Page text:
Posted: Wed 6th Feb 2013
As we've pointed out in previous posts in the Be seen and heard series, good business communication isn't just about using the right words and selecting the best communication channel, writes Simon Wicks. It's also about the timing and frequency of communication.
How often should you get in touch with your customers and contacts? What triggers can you use for your communications? Here are 10 tips to help you get it right.
Successful businesses aren't built by people who sit around waiting. Be the one who initiates contact and keeps the relationship going. If you want to make sales and good connections, it's up to you to make the move.
Before getting in touch with anyone, think about why you're speaking to them. What do you want from them and what do they need that you can offer them in return? This should influence the channel you use and the format of your message. For example, if you're an artisan business, short video tutorials for customers are a great way to add value to what you sell - especially if you finish them with a link to the products they'll need for the project.
We all have friends who get in touch only intermittently. They're friends, so it's ok. But, admit it, it can be annoying, can't it? In your business dealings, don't be that friend. For example, if you use Twitter or Facebook, daily communication is a good idea. Email newsletters should be weekly or fortnightly. If you start updating your blog twice a week, stick at it. If you've promised someone a reply to a message by a certain date, send it. Be reliable and people will trust you.
Think of your business communication as a campaign or series of campaigns. When's the best time to communicate? What are the seasonal trends in your industry? When do your customers spend their money? When are they likely to be fairly quiet and have time to respond? These should all be factors in the timing of your communications.
Offers, promotions and new products and services are obviously very good reasons for getting in touch with customers. But it's also worth selling yourself and your expertise, and exploiting opportunities to meet your customers and industry contacts face to face. For example, tell them when you're going to be attending events, especially if you're speaking or presenting. Don't be shy - put yourself out there and find reasons to make contact.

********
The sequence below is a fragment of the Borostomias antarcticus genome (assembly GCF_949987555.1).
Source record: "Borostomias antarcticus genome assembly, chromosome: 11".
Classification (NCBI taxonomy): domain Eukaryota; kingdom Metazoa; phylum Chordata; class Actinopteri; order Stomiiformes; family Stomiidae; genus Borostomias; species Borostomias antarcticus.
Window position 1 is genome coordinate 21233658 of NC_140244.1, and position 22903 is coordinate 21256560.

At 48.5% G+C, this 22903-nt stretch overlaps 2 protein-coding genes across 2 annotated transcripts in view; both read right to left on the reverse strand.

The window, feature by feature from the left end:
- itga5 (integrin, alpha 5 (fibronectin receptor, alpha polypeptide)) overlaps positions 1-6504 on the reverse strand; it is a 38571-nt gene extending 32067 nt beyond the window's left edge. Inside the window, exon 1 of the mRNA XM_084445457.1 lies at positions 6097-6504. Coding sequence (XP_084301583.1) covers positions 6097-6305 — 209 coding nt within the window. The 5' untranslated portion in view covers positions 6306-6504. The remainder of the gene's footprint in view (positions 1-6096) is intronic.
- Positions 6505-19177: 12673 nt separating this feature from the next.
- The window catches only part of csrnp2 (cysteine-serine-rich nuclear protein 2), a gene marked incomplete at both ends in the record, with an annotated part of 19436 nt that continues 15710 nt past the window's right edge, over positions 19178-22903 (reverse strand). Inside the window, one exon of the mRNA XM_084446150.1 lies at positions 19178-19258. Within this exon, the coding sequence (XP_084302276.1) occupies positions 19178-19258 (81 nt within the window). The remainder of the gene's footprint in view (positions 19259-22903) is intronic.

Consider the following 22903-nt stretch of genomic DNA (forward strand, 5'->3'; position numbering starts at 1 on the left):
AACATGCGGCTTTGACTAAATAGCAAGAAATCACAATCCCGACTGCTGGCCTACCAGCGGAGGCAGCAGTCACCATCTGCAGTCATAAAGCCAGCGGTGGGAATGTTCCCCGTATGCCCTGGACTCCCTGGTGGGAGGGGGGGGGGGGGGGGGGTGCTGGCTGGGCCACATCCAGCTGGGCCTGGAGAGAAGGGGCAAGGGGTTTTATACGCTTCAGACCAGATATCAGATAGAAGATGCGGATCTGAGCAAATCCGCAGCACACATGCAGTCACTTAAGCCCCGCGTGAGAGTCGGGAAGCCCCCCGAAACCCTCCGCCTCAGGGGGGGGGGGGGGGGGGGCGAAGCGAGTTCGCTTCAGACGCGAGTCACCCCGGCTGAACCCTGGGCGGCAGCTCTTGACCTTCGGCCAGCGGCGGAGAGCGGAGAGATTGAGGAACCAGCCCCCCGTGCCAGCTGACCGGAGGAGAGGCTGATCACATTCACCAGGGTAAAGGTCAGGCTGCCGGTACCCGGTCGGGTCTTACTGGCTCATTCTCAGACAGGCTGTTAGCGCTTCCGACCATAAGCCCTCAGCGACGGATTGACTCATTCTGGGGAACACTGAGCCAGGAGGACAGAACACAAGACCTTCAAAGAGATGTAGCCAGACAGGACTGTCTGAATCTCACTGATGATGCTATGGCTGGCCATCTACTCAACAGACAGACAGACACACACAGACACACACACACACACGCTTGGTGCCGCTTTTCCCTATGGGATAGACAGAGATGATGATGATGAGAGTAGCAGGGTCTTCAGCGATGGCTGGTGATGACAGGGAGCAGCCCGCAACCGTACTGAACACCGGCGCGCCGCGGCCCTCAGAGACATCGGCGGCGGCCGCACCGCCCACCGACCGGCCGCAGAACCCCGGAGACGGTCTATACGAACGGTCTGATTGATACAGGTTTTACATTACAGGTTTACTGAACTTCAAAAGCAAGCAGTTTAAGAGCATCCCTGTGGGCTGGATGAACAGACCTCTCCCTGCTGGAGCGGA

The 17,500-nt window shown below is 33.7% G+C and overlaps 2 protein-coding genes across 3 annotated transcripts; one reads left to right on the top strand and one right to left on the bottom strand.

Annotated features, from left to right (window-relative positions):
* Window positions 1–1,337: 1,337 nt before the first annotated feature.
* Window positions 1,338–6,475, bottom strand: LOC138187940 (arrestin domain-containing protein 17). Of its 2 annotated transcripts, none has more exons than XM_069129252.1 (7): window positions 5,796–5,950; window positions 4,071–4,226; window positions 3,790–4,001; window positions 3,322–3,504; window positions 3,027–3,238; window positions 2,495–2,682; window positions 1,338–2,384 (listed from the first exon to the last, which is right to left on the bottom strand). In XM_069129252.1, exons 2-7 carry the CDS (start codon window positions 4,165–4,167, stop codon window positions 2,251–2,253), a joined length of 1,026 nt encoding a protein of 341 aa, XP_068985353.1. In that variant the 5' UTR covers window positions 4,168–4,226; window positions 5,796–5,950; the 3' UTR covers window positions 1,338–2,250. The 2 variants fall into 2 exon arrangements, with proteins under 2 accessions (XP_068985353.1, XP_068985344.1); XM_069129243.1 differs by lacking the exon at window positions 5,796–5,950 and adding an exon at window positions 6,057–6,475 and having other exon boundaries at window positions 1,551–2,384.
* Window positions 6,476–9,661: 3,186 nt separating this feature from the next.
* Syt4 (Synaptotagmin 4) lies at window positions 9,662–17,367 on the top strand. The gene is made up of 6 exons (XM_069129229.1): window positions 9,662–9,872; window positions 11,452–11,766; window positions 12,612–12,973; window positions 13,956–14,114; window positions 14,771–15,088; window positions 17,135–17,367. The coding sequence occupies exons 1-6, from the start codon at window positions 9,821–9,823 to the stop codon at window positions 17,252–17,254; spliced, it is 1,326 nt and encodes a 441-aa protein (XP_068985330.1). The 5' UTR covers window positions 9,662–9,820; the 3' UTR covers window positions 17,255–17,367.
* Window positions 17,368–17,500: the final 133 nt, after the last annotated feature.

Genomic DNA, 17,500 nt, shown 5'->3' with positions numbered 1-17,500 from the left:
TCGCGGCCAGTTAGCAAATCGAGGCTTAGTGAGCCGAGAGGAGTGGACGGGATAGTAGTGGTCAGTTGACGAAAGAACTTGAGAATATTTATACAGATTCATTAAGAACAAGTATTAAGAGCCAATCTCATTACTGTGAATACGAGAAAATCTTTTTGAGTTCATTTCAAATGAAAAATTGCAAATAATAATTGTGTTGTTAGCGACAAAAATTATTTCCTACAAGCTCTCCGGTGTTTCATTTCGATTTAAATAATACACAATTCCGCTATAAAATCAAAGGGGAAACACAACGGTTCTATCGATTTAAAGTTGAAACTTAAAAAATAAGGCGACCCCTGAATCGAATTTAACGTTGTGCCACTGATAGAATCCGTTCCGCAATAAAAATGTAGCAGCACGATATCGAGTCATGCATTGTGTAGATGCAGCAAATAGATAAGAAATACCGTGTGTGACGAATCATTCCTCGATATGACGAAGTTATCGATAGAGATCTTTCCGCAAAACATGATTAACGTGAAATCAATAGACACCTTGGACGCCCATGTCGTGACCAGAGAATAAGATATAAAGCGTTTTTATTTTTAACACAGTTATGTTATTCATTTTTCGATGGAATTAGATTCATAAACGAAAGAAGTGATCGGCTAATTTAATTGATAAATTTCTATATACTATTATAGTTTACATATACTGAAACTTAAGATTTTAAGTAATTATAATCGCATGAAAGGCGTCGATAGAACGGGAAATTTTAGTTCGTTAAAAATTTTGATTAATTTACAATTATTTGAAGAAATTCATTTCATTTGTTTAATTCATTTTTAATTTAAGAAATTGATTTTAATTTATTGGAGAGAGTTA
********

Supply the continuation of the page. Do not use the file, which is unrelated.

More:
Deal with complaints immediately and specific questions quickly. Make it easy for people to contact you using the appropriate channels - ie, your email address and telephone number, Twitter handle and so on. Give them choices so they can use their preferred communication channel.
Experts tend to estimate that it takes five or six contacts for a customer to make a purchase. The general rule of thumb here is that whoever you're contacting, for whatever reason, don't expect a response first time. There are a dozen reasons why people may not have responded to your message. Be patient and gently persistent - trust is the most important aspect of any business relationship and it takes time to develop.
Think of communication as an operational task and build it into your schedule. For example, this could be 20 minutes a day for social media or half an hour each evening to respond to queries. It could be a couple of hours each week for a newsletter or half a day each month to catch up with contacts. If you're organised about it, it needn't swallow up other jobs that are demanding your attention.
Some things require an immediate response; others don't. Some communications produce better results, so focus more attention on these. You can only do so much. What are the most important and effective means of communication? What actually makes you money?
If you have more than a handful of customers, it's important to keep track of your communications with them. Some form of customer relationship management (CRM) system is essential. Simple, cost-effective CRMs include those provided by SpinLess Plates, 37signals, Pipeline Deals and Base.
You can also use these to analyse trends revealed by your marketing campaigns and refine your approach to communication by learning more about what your customers and contacts respond to. Good luck!
Be seen and heard is supported by Brother, the technology company for small and medium-sized businesses. Brother can help businesses of all sizes communicate like big enterprises with webconferencing software at a small business price.